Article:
By Katie Mumper
“Good morning. How are you?” A hiker with official-looking hiking poles greets me as I pass.
“Good, thanks. How are you?” I return the greeting, wondering if he can tell this is my first time hiking this trail.
He’s just completed his trek as I set off on mine. I glance at the wooden display boards at the trail’s head. One warns me not to cut my own path and to pack out whatever I pack in. The other holds a faded map of the area and the trail. I don’t bother to look closely. The trail consists of two loops, so there’s no way to get lost. Who needs a map?
The day is already warming up, but it’s still cool under the trees where the sunlight is filtered through leaves. I set a steady pace, breathing deeply and reveling in the natural world all around me. My AirBnB host’s voice interrupts my thoughts as I recall her warnings about snakes. Suddenly I’m paying much more attention to the ground in front of me. I prefer to see animals of the adorable variety, like deer or bunnies, and I honestly wouldn’t know what to do if I encountered a snake.
I reach the first fork in my path without mishap. I stop for a moment before I decide to turn right. A sign tells me this is part of the West Loop. I can hear voices ahead of me, but I’m far enough behind that I can’t see the people they belong to. Enjoying the feeling of being alone with my thoughts, I let my mind wander as I walk.
My cell phone is turned off and tucked away in one of the pockets in my backpack, so I have no idea how much time passes. I come to another decision spot and follow the sign directing me toward the East Loop. The path meanders up and down, but then climbs steadily uphill for a good stretch. Despite the shade from the trees, I grow warm enough to remove my jacket.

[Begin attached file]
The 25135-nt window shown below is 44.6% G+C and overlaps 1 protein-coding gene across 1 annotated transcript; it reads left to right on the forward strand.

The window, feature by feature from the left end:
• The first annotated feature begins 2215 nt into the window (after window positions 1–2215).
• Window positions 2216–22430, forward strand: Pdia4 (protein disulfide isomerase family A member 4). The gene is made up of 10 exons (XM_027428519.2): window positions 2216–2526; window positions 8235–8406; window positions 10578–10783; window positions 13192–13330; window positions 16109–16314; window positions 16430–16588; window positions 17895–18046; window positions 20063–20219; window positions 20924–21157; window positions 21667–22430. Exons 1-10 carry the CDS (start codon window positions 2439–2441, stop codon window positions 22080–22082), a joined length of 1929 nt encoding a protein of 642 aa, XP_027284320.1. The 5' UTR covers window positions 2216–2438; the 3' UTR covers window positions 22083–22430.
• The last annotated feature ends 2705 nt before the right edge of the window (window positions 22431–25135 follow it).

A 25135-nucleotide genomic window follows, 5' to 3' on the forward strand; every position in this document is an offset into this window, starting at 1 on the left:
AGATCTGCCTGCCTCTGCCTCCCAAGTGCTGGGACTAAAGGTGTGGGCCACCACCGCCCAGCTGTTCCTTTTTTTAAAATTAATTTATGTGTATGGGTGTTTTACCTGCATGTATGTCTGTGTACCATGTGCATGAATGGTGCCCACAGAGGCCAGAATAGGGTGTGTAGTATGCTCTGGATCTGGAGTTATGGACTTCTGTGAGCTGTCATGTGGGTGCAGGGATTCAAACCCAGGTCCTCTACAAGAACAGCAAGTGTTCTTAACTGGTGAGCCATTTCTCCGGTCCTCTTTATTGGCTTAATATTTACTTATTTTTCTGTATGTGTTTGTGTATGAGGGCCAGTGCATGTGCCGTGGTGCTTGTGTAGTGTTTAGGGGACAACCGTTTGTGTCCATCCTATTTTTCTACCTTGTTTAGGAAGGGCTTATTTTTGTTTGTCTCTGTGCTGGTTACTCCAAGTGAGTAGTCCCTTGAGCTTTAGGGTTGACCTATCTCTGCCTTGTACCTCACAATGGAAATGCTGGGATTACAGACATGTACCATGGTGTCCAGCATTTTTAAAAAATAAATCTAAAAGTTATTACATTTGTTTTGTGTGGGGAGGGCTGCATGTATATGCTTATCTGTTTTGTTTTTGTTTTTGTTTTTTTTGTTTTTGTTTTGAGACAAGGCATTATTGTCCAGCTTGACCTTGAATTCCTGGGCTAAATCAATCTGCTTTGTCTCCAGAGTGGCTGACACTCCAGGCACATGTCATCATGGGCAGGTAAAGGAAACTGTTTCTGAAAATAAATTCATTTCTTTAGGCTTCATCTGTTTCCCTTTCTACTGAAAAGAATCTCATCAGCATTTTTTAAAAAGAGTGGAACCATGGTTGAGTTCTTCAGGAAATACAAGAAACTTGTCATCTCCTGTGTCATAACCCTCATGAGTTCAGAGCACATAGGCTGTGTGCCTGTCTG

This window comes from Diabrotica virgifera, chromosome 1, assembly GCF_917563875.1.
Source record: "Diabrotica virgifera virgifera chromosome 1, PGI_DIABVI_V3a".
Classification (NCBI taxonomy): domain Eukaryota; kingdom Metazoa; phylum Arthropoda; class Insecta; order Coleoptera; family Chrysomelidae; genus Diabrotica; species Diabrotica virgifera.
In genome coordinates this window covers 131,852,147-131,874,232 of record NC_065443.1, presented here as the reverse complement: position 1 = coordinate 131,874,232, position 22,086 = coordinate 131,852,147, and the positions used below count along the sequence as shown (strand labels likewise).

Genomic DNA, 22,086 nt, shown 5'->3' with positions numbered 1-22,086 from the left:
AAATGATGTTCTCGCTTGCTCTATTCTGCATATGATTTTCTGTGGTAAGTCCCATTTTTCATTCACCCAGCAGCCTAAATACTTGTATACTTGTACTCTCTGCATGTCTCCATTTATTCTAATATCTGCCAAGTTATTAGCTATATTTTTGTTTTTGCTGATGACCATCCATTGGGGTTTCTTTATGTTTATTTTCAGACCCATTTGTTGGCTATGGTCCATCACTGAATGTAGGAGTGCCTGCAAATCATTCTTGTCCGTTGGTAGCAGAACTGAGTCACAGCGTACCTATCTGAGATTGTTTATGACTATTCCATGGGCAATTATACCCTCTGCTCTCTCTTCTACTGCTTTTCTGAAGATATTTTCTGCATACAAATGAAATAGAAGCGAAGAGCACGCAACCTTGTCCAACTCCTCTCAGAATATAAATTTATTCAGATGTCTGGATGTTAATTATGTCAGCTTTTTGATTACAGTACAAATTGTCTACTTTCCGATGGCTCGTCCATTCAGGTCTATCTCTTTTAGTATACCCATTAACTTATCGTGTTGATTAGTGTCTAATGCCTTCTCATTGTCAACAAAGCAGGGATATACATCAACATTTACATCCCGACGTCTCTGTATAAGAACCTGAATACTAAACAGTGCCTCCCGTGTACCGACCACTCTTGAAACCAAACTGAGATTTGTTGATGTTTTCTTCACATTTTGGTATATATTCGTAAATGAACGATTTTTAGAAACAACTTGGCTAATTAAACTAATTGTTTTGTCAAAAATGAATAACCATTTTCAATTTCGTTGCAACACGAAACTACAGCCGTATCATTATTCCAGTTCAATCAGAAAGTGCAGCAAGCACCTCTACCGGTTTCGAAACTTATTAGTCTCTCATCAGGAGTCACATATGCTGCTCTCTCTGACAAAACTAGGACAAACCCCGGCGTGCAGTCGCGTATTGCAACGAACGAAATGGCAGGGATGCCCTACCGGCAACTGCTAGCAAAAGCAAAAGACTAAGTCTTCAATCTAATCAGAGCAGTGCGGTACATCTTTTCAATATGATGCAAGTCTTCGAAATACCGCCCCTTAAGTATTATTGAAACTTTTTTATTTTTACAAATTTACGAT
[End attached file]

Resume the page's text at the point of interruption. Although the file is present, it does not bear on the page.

By the time I reach the quarry path, I’m ready for a break. Have I mentioned this five-mile hike is the first I’ve made in years? After eating a granola bar and drinking quite a bit of water, I set off to finish the East Loop. It eventually connects back to the West Loop, and I turn right to begin the last section of my trek.
It doesn’t take me long to realize I’ve managed to leave the most strenuous part of the trail for the end. My lungs and the muscles in my legs burn as I climb a seemingly unending series of steep switchbacks, stopping often to try to catch my breath. I keep pushing forward. I have to reach the top at some point.
About the time I’m ready to give up and hope someone comes along to carry me the rest of the way, the path levels out and then begins to slope downhill. My breathing returns to normal, and my pace quickens as gravity provides some momentum. I pass a few people heading the opposite direction. I want to congratulate them on choosing to start their hike on this section.
When I get back to the trailhead, I take a closer look at the map. Lo and behold, the line marking the trail is color-coded to show whether a section is easy, moderate, or strenuous. If I had just taken a minute to examine it before I started, I could have saved myself some pain. I still would have had to climb the hill, but starting there instead of ending there would have made a big difference.
I wonder how God reacts when I make these kinds of decisions in life. In my mind, he’s rolling his eyes as I set off on my own with total confidence in my knowledge of the destination and the best way to get there. He knows the journey would be easier if I consulted him first, but he’s also willing to let me figure that out the hard way. God knows the memory of a strenuous climb is a better teacher than words ever could be. After all, if I’d gone the other way on my hike, I wouldn’t have realized the limits of my knowledge and the necessity of reading the map.
Katie Mumper is a daughter, sister, friend, writer, and singer. She loves Jesus, music, books, and great TV shows. Because she’s far from perfect, she is grateful for God’s grace in her life. She writes with the hope that others might be encouraged to let God make them new as well. You can read more of her work at beautyrestored.me.
Photograph © Micah H, used with permission